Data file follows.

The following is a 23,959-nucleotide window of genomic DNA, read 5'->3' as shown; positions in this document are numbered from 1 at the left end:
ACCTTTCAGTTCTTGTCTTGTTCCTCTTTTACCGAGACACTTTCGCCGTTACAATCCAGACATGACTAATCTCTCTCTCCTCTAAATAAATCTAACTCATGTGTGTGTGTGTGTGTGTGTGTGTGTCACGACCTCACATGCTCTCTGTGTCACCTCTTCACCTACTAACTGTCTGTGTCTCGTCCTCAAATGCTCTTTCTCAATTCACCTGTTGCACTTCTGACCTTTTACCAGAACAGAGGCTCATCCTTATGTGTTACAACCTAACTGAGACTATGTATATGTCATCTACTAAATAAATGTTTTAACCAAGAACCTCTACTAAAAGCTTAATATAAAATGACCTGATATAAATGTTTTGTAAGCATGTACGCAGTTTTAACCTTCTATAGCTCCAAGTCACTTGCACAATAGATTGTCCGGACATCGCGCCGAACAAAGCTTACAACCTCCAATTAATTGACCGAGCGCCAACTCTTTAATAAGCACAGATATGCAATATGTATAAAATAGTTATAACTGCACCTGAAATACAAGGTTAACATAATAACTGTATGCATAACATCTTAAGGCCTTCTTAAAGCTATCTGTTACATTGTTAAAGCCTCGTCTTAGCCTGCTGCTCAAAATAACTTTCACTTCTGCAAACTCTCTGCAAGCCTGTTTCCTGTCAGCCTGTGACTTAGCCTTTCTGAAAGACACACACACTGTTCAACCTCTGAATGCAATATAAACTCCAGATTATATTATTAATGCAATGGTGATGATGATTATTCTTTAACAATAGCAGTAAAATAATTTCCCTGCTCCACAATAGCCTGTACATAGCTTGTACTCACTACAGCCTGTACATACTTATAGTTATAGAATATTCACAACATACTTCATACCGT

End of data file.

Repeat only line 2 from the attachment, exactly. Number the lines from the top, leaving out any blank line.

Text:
ACCTTTCAGTTCTTGTCTTGTTCCTCTTTTACCGAGACACTTTCGCCGTTACAATCCAGACATGACTAATCTCTCTCTCCTCTAAATAAATCTAACTCATGTGTGTGTGTGTGTGTGTGTGTGTGTCACGACCTCACATGCTCTCTGTGTCACCTCTTCACCTACTAACTGTCTGTGTCTCGTCCTCAAATGCTCTTTCTCAATTCACCTGTTGCACTTCTGACCTTTTACCAGAACAGAGGCTCATCCTTATGTGTTACAACCTAACTGAGACTATGTATATGTCATCTACTAAATAAATGTTTTAACCAAGAACCTCTACTAAAAGCTTAATATAAAATGACCTGATATAAATGTTTTGTAAGCATGTACGCAGTTTTAACCTTCTATAGCTCCAAGTCACTTGCACAATAGATTGTCCGGACATCGCGCCGAACAAAGCTTACAACCTCCAATTAATTGACCGAGCGCCAACTCTTTAATAAGCACAGATATGCAATATGTATAAAATAGTTATAACTGCACCTGAAATACAAGGTTAACATAATAACTGTATGCATAACATCTTAAGGCCTTCTTAAAGCTATCTGTTACATTGTTAAAGCCTCGTCTTAGCCTGCTGCTCAAAATAACTTTCACTTCTGCAAACTCTCTGCAAGCCTGTTTCCTGTCAGCCTGTGACTTAGCCTTTCTGAAAGACACACACACTGTTCAACCTCTGAATGCAATATAAACTCCAGATTATATTATTAATGCAATGGTGATGATGATTATTCTTTAACAATAGCAGTAAAATAATTTCCCTGCTCCACAATAGCCTGTACATAGCTTGTACTCACTACAGCCTGTACATACTTATAGTTATAGAATATTCACAACATACTTCATACCGT